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Avoiding Unexpected Medical Bills

Dealing with health problems can be overwhelming physically, mentally, and emotionally. Between doctor’s exams, blood draws, imaging tests, and treatments, the journey to staying on top of our health can be stressful. Later, when you find huge unexpected bills in the mailbox months after your doctor’s visits, that just contributes to even more stress. Fortunately, there are ways to avoid some of these unexpected health costs. Read below for a list of tips from medical insiders on how you can avoid unexpected health costs, while still enjoying the healthcare you need.

Common Unexpected Health Costs

When you visit your healthcare provider, you may expect to pay fees like co-pays. And once you reach your deductible for the year, you may expect to pay a certain percentage of health fees until you reach your out-of-pocket maximum for the year. However, sometimes you incur fees outside of these costs, which can be confusing and frustrating.

A 2018 report by NORC at the University of Chicago reveals that 57% of Americans have experienced a surprise medical bill. The top reasons for such surprise bills included:

  • Physician services
  • Lab tests
  • Healthcare facility charges
  • Imaging
  • Prescription drugs

According to a June 11, 2019 article by the Center on Budget and Policy Priorities, surprise bills typically occur when a person receives out-of-network services (meaning outside the list of providers covered by your insurance provider). Often the surprise comes when the primary service is at an in-networkfacility but an out-of-networkprovider assists. For example, a complication during a procedure could lead to a consult with an out-of-network providers.

Other Surprise Bill Sources

A 2018 report by the American Hospital Association lists a few other common surprise medical bills. They report that if your health insurance pays less than what the provider charges for a service, you will receive a balance bill. Besides dealing with out-of-network providers, such bills can also be a result of out-of-network facility fees.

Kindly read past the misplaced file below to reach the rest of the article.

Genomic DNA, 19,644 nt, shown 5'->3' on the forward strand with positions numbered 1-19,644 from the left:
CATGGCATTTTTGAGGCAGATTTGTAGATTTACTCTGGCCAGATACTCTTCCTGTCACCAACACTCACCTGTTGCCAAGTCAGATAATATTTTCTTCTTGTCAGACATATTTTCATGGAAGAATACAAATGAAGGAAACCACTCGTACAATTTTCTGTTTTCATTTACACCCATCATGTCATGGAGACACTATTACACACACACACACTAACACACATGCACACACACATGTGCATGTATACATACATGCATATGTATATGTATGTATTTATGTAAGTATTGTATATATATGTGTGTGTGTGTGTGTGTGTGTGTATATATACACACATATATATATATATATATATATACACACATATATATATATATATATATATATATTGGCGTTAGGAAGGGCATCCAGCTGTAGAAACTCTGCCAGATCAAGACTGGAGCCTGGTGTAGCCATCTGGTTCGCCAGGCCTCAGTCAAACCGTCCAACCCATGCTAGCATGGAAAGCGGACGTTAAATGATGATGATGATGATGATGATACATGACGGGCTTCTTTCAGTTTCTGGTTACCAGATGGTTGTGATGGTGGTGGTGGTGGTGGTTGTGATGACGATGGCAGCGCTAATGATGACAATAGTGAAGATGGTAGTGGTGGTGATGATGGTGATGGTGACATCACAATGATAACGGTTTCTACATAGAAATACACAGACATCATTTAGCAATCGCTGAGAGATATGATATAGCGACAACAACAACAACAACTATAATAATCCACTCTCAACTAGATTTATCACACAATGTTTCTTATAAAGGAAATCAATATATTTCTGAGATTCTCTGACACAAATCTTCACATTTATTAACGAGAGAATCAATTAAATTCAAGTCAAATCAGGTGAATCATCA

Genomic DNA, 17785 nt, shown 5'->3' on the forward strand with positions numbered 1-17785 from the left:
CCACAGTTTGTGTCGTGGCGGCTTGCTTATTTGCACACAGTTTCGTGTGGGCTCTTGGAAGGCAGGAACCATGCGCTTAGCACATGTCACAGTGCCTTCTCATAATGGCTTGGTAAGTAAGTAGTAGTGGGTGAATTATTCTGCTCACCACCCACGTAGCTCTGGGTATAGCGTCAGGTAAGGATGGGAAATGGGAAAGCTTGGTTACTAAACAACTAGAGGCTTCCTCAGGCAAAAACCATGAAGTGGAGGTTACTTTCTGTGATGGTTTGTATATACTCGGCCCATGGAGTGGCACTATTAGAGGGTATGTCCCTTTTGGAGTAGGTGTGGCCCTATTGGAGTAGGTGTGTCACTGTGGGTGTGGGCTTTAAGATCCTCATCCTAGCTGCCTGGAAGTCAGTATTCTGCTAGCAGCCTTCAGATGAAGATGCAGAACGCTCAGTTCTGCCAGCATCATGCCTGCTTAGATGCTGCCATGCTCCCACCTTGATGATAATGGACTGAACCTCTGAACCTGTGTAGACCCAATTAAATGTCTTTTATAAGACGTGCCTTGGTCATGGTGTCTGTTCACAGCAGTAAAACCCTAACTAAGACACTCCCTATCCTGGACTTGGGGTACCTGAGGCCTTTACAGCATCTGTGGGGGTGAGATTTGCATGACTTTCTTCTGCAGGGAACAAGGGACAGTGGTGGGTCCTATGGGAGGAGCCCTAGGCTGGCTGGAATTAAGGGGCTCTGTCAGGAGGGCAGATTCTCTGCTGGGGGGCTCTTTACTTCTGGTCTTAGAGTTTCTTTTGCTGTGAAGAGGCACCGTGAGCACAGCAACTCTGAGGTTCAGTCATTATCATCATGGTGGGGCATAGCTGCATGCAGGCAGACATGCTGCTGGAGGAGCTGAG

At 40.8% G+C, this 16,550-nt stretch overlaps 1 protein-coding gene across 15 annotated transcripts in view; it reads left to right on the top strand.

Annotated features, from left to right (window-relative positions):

According to a July 2, 2019 article by Consumer Reports, some of the biggest surprise bills come from transportation services, such as ambulance rides or emergency helicopter rides to hospitals or other medical facilities. Often you need pre-approval, or pre-authorization for such services, except in the case of emergency. 

A September 12, 2019 article by Allways Health Partners also mentions that sometimes diagnostic tests can cause surprise bills.Diagnostic tests are those your doctor orders in order to diagnose a health condition you are showing symptoms for.Preventative tests, on the other hand, are performed to make sure you don’t have a condition that you arenot showing symptoms for. Preventative tests may include blood sugar levels to test for diabetes risk, for example, and your insurance usually covers such tests. 

Questions To Ask Your Healthcare Provider Before Receiving Service